These are more than brands, or products or franchises. It would be difficult to strip any of these out of our culture at this point, so deep and wide are their roots. I have no problem with that. In their own ways, all three have inspired, amused and thrilled multiple generations with their creativity and quality. But now remix culture threatens to strip these brands of their essence.

Star Wars: The Deeply Immersive Narrative Universe

I was 7-years old when the original Star Wars (Episode IV: A New Hope) came out. I’m acutely aware of the power of the original trilogy and it played a huge part in my adolescent interests.  I’ve written in the past about Star Wars’ Deeply Immersive Narrative Universe, and I love the fact that things like the 501st Legion can exist. I think there is something great about expanding the use and definition of a brand. It’s what keeps it alive and relevant long after its original creation.

One and a half Stormtroopers.

But at some point, as fans, we stop expanding the narrative universe and start creating an inward-looking, self-referencing implosion.  One that does no favors for the brand, but more importantly, does no favors for us.  There’s nothing interesting anymore about photos like the one on the left. Not because it lacks quality, but because it lacks novelty. Here, take a look at the flickr set, all 365 photos. Again, all terrifically executed, but to what end?  Where does this all lead?

LEGO and the Death of Original Creativity

Go to YouTube and type in Lego and you’ll be able to see just about every major current franchise has been “LEGO’d” by people: James Bond, Gears of War, CSI, Harry Potter, Hunger Games, and yes, of course, Star Wars. Over on Flickr it’s a similar case: Batman, Halo, Indiana Jones, Mario.  The LEGO community is of course diverse, and there are many that create their own, original efforts, but what gets shared via social networks is often the derivative culture-mining outputs.  Recently, my 8-year old son built an “Awesome Store” with his LEGO’s. That’s great, he built it himself, from his own design. What did they sell at the “Awesome Store?”  LEGO Stormtrooper helmets. Now, he’s eight, and he was using the Stormtrooper helmets because, from a store inventory standpoint, that actually makes sense.  But why are 28-year olds basically doing the same thing?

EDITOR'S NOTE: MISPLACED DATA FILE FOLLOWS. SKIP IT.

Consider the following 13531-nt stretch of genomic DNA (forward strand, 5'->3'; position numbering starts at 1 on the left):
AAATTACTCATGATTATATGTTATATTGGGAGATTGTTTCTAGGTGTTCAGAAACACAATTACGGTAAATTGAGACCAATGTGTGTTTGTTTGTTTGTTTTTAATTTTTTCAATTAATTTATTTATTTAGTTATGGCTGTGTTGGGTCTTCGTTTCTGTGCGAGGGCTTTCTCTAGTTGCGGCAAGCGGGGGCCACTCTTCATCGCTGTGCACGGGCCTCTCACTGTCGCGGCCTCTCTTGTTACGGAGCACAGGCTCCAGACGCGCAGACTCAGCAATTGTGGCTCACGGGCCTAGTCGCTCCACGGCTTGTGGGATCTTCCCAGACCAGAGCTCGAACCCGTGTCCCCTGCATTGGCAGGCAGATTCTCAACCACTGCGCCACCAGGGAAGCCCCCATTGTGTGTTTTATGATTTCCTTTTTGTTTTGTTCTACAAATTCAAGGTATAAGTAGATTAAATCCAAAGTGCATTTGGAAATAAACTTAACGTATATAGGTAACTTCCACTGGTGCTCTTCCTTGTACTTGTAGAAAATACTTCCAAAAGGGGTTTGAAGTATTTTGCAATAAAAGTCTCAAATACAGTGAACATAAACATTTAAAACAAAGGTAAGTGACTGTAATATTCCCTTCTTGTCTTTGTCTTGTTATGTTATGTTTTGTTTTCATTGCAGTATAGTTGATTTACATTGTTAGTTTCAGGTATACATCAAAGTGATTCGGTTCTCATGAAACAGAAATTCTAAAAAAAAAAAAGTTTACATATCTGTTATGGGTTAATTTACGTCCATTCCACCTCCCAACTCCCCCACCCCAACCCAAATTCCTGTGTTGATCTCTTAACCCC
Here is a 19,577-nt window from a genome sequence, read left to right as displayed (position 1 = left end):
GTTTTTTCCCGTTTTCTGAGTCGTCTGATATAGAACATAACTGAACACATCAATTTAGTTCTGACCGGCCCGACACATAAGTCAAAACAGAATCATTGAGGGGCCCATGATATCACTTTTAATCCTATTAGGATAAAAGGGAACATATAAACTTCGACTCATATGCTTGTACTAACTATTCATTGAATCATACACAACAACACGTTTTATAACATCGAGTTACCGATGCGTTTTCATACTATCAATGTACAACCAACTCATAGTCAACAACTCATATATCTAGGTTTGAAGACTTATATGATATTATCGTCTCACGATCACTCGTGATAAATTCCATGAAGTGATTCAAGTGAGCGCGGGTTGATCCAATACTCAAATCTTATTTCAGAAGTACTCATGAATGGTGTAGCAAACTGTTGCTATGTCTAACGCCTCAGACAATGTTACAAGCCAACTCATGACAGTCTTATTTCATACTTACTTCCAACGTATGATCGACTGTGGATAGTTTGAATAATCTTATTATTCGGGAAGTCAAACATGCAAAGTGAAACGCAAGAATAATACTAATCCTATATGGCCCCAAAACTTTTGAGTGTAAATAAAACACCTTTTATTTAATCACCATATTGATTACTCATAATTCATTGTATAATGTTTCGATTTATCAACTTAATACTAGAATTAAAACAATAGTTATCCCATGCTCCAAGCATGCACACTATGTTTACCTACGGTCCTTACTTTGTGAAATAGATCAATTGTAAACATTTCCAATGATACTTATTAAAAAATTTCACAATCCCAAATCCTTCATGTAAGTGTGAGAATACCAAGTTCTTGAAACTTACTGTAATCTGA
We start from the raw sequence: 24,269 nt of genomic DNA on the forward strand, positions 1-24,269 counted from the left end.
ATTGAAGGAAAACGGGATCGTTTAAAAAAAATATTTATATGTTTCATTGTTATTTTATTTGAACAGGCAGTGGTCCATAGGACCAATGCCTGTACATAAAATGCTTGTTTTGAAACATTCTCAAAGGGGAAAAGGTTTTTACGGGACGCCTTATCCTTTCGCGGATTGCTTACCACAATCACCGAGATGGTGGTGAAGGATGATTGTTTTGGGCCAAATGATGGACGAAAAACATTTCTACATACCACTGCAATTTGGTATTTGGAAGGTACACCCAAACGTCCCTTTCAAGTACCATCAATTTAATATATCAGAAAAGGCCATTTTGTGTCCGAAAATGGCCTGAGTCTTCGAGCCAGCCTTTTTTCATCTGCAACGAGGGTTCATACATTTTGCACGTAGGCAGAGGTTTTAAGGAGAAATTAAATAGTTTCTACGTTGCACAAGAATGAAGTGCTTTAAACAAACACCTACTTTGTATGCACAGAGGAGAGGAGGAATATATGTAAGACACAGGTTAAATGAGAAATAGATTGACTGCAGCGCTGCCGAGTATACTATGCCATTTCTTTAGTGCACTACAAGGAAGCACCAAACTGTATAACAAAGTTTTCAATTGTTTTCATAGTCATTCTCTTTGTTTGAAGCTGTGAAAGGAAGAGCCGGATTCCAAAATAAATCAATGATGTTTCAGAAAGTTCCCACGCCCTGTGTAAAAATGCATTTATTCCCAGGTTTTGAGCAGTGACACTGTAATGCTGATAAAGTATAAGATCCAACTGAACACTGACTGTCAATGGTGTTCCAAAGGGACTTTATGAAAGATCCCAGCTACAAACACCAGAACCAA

Muppet Mashup Madness

The Muppets continue to be a vibrant brand, continuously integrating themselves with pop culture. Check out this Mad Men parody:

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Or this Apple iPod spoof:

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When the brand itself is doing things like this, I’m not sure that we need to use the Muppets for our own creations. Editing a Muppets video and setting it to hip hop music quickly exhausts the conceit. Muppets and Kanye, Muppets and NWA, Muppets and Lonely Island. Got it. Thanks.

 

It's not easy be green.

To some degree the property owners are guilty here too. They give us permission to act and think this way by doing these collabs with adidas.  Recently, Kurt Anderson wrote about the death of style innovation over the last 20 years in Vanity Fair. I think this phenomenon falls into a similar area. Culture seems to be folding in on itself. By continuing to tweak, mash and mine the past, we run the risk of diminishing new cultural outputs. It reminds me of the mid-/late-80s English band with the possibly prophetic name, Pop Will Eat Itself.

As I said at the beginning, I don’t have a problem with remix culture, I understand it and know it is hear to stay. But it feels like we’ve exhausted the meaningful iterations that can be had from Star Wars, LEGO and The Muppets. Let’s agree to give them a rest, at least for a little while.